San Diego Home/Garden Magazine - February 2004
Architect Dan Sehlhorst's clients adored their 1959 La Jolla view home that was designed in the straightforward International architectural style, noted for strong horizontal lines, glass walls and sparse ornamentation.
"But the infrastructure was worn out, and they wanted to bring it up to date while keeping the spirit of the architecture," Sehlhorst says.
"They weren't looking for more square footage."
The clients gave Sehlhorst their wish list and left him alone. The architect stylishly brought the modern house up to date and code while enhancing its relatioinship to the garden and preserving its classic lines.
"The homeowner works for a technology firm and travels a lot," Sehlhorst said. "He and his wife lived in China on a business project the entire eight months it took to finish the project. They showed a lot of confidence."
The biggest structural change in the remodel was relocating the front door and creating a glass-sided atrium entry that opened up ocean views that had been blocked by solid walls.
Sehlhorst also added a laundry room in the back, but the footprint of the 2,300-square-foot home remained otherwise intact.
To improve the indoor/outdoor flow, Sehlhorst added new interior glass window walls that open to an expansive radial-edge teak deck to create an area to enjoy the sweeping view of the Pacific. The deck, with a nearly transparent cable rail system, supplanted a narrow horizontal grill that looked neither inviting nor safe.
"It was not really functional," Sehlhorst says. "It probably was done to reinforce the horizontal lines."
The deck's curves offset the house's rectilinear shape and help it integrate with the environment outside.
The homeowners returned home several times to monitor progress on the remodel.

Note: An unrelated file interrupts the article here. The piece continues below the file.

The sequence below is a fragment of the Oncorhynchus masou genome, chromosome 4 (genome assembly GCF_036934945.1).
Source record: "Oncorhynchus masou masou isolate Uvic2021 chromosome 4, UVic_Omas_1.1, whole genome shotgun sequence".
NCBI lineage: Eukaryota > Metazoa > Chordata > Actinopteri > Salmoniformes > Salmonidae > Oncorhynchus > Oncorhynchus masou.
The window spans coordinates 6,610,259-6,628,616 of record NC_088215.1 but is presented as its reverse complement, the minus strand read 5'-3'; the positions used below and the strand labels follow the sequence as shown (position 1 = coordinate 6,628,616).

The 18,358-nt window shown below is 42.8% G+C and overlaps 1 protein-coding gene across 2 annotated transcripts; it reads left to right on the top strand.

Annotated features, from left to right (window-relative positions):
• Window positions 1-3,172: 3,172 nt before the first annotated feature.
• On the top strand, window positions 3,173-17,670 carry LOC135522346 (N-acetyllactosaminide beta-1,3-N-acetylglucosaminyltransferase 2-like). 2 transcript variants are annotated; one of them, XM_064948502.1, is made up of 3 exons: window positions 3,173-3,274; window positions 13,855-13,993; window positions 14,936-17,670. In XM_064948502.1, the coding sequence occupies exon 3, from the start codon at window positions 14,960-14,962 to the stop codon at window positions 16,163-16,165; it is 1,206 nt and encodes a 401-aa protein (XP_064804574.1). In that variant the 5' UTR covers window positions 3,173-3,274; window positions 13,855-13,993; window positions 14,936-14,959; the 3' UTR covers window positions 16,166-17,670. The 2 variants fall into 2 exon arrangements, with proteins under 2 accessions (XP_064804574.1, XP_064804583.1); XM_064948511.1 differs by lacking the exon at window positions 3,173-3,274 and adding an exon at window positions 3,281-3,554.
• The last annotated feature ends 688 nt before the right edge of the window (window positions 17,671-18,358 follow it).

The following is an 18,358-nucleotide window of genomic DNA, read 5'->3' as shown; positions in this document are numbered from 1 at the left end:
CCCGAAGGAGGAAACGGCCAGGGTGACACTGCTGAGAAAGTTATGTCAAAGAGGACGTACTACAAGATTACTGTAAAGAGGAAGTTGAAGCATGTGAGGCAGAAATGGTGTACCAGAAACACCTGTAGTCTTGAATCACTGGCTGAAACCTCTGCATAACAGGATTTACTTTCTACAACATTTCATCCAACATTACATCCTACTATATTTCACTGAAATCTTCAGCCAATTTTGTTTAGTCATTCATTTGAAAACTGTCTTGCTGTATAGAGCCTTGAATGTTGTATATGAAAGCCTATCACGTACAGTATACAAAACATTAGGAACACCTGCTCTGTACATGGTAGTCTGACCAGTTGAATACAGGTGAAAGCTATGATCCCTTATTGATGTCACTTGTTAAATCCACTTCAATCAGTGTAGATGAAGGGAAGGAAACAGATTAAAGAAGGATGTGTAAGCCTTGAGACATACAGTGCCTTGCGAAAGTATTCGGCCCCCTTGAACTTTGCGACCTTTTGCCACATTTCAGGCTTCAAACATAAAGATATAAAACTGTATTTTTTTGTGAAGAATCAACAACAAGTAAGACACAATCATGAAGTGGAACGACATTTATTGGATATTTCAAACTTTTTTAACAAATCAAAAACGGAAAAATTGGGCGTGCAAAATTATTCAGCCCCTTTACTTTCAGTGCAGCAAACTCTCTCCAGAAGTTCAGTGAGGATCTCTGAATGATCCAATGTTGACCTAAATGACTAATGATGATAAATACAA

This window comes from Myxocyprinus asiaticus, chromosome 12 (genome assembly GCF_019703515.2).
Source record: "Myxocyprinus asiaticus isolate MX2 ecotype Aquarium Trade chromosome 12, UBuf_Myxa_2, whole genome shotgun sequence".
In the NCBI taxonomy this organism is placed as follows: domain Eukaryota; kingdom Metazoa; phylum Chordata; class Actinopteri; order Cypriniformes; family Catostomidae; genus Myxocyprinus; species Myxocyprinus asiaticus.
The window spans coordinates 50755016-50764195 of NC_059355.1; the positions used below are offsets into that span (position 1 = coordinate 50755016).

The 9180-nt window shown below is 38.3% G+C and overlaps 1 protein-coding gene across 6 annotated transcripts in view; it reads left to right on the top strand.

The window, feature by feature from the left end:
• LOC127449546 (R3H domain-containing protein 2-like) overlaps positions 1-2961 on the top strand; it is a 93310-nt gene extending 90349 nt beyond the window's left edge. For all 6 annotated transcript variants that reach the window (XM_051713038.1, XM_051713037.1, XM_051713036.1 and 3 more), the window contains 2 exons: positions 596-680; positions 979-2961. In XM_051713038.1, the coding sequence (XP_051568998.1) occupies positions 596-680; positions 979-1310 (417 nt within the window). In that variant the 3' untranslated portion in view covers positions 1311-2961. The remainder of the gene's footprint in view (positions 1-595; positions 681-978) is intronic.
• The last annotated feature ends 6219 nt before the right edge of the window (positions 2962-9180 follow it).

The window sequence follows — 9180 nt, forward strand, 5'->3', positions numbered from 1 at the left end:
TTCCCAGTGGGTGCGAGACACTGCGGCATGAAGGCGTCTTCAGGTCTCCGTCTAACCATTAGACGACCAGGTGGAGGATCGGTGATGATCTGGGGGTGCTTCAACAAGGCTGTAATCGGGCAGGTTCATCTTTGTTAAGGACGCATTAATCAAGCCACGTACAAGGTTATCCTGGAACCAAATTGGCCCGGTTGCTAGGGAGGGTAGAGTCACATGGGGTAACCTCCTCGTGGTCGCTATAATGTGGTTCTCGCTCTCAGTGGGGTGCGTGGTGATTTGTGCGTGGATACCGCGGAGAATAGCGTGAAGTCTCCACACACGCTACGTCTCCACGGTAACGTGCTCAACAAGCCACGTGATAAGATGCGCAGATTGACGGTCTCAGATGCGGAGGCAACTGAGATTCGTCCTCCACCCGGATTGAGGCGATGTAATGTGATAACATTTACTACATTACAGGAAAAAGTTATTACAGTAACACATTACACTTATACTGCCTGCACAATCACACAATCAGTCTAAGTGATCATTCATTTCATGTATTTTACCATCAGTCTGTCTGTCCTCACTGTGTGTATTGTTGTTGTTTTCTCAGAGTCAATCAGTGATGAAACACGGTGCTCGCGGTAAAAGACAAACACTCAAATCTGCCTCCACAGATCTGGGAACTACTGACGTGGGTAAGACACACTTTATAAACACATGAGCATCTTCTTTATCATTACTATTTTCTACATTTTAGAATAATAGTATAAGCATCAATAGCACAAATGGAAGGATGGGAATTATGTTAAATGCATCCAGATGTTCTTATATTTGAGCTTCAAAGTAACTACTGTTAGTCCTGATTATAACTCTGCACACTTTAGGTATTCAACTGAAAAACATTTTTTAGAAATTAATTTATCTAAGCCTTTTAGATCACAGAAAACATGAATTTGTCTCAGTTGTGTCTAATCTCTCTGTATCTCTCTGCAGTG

"The teak windows out front convinced them that teak was the way to go throughout," Sehlhorst says.
"We tried to maintain the horizontal lines, which are a trademark of International design, but the teak also provided warmth, scale and pattern in much the same way ('50's Modern designer) Charles Eames would break up windows."
The original window frames butted up to a series of 2-by-4s that held up the roof. To give the structure integrity, Sehlhorst retrofitted with steel roof supports.
Also in the remodel, the carport was converted to a garage.
"We took the house back to the studs and put in all new infrastructure, including drywall, electrical, plumbing, bathrooms, kitchen and finishes," the architect says.
Bamboo floors replace linoleum in the kitchen and carpeting in the living and dining rooms. The kitchen's laminate counters were replaced with slate and the two baths received total makeovers with tile.
"This project is respectful of the existing house. A very successful renovation that enhances the original house, capturing the character and intent of this modern house." - Taal Safdie.
"He maintained the spirit of a wonderful International-style home. Taking a shower there must be a wonderful experience." - Pamela Magnus.
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